Canadian Opera Company’s enchanting Rusalka features other-worldly talents

Sondra Radvanovsky proves yet again she's one of the best singing actors of our time in this gorgeous version of Dvorak's fairy-tale opera


RUSALKA by Antonín Dvorák (Canadian Opera Company). At the Four Seasons Centre (145 Queen West). Runs to October 26. $35-$350. 416-363-8231. See listing. Rating: NNNN


The Canadian Opera Company’s fairy-tale-themed season is proving a wonderful escape from the anxieties of our current political moment. Seeing the good, bad and ugly played out on a stage is much more satisfying than witnessing it on the election trail. 

Dvorák’s Rusalka is a variation on Hans Christian Andersen’s Little Mermaid tale, but with a less happy ending than the one we know from the Disney version. 

The eponymous water nymph (Sondra Radvanovsky) has fallen in love with a prince (Pavel Cernoch) and longs to become human so they can be together. A pact with the witch Jezibaba (Elena Manistina) gives Rusalka legs and feet but robs her of her voice. And there’s the added proviso that if the prince proves unfaithful both she and he will be eternally damned. 

Wait… a soprano with no voice… in an opera? How will that play out? Dvorák and librettist Jaroslav Kvapil solve that situation with a richly entertaining work, and this production’s director David McVicar adds lots of dramatic flair.

Set designer John Macfarlane’s forest and pond look truly enchanting, with trees shifting, mist creeping and the moon – to which Radvanovsky beautifully appeals in the opera’s most well-known aria – appearing like a mysterious, beneficent god.

The contrast between this natural world, populated by capricious wood nymphs (Anna-Sophie Neher, Jamie Groote and Lauren Segal, harmonizing beautifully) and the busy, gossipy world of the prince’s court, is highly effective.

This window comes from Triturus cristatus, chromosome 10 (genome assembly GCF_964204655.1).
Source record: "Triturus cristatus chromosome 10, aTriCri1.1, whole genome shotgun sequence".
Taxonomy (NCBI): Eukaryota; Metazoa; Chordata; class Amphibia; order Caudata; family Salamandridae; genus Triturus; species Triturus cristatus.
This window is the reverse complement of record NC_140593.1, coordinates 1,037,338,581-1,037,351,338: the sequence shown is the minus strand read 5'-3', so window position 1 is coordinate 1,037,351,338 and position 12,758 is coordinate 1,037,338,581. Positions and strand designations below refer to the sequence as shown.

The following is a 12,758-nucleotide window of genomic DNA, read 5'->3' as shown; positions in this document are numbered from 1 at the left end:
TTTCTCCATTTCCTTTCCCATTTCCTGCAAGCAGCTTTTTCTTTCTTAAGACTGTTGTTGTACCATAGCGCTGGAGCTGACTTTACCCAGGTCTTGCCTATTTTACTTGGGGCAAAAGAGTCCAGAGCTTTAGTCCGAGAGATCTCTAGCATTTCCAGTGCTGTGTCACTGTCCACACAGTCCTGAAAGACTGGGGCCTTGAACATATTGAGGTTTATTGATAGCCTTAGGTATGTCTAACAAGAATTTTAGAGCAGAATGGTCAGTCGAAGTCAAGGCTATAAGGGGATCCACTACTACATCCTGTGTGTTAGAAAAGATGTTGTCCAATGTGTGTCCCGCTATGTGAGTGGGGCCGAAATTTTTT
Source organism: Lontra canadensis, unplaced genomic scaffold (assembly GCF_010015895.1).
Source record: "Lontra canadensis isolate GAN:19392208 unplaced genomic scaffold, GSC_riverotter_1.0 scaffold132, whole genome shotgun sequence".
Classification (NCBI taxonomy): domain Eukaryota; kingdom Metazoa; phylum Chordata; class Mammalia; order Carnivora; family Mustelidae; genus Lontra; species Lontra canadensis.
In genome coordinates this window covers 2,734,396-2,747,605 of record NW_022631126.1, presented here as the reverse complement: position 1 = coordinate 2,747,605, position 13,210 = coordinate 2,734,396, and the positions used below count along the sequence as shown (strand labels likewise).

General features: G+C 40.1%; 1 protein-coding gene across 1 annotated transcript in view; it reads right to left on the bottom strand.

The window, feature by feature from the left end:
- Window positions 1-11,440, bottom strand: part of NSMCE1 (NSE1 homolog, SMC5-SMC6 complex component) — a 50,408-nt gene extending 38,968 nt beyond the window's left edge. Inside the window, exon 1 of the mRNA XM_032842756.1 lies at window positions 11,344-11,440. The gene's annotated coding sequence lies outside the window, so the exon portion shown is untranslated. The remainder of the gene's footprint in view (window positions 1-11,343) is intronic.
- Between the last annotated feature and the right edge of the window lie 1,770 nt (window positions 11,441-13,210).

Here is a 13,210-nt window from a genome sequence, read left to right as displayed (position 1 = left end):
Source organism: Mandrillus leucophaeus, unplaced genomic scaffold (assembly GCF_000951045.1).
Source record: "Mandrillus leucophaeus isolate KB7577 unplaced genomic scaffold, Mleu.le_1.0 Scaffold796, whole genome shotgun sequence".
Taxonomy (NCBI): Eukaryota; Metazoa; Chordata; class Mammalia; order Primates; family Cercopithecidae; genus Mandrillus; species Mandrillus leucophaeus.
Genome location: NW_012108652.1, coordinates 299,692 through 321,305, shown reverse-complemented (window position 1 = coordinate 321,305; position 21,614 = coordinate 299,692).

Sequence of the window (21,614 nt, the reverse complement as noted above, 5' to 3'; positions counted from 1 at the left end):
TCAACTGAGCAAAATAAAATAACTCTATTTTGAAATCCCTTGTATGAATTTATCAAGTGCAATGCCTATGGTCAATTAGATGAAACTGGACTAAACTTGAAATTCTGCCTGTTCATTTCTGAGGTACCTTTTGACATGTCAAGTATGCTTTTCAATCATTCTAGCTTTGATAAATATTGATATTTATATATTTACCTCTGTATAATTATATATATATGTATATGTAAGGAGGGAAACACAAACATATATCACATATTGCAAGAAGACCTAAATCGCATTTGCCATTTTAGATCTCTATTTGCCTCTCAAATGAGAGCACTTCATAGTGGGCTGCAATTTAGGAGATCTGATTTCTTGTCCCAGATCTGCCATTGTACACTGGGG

The way McVicar, Macfarlane and lighting designer David Finn connect the two worlds in the second act ballroom scene is inspired. Rusalka’s reaction to her environment – from the animal trophies adorning the walls to the court-hired ballet dancers, whom she mistakes for creatures from her own watery world – adds convincing notes of realism to the tale. 

And there are even clever spins on that hoary old fairy-tale cliché, the wicked witch. 

The cast consists of many otherworldly talents. Stefan Kocán’s Vodnik, Rusalka’s forlorn father, is stern yet sympathetic, his resonant bass haunting the production. Manistina has great cackling fun as the witch. Cernoch’s pure but slightly underpowered tenor is just right for the fickle prince, and Keri Alkema, Lauren Eberwein and Matthew Cairns are memorable in their scenes as the Foreign Princess, the Turnspit and a Gamekeeper.

Radvanovsky proves yet again she’s one of the best singing actors of our time. Her voice has a silvery lustre that contains delicacy, power and accuracy.  Even when she’s not singing, she’s magnetic. And the physical demands of the role, especially in the third act, are huge.

Conductor Johannes Debus and the COC orchestra make Dvorák’s score shimmer and sparkle, adding to the dream-like feel of the experience.

@glennsumi

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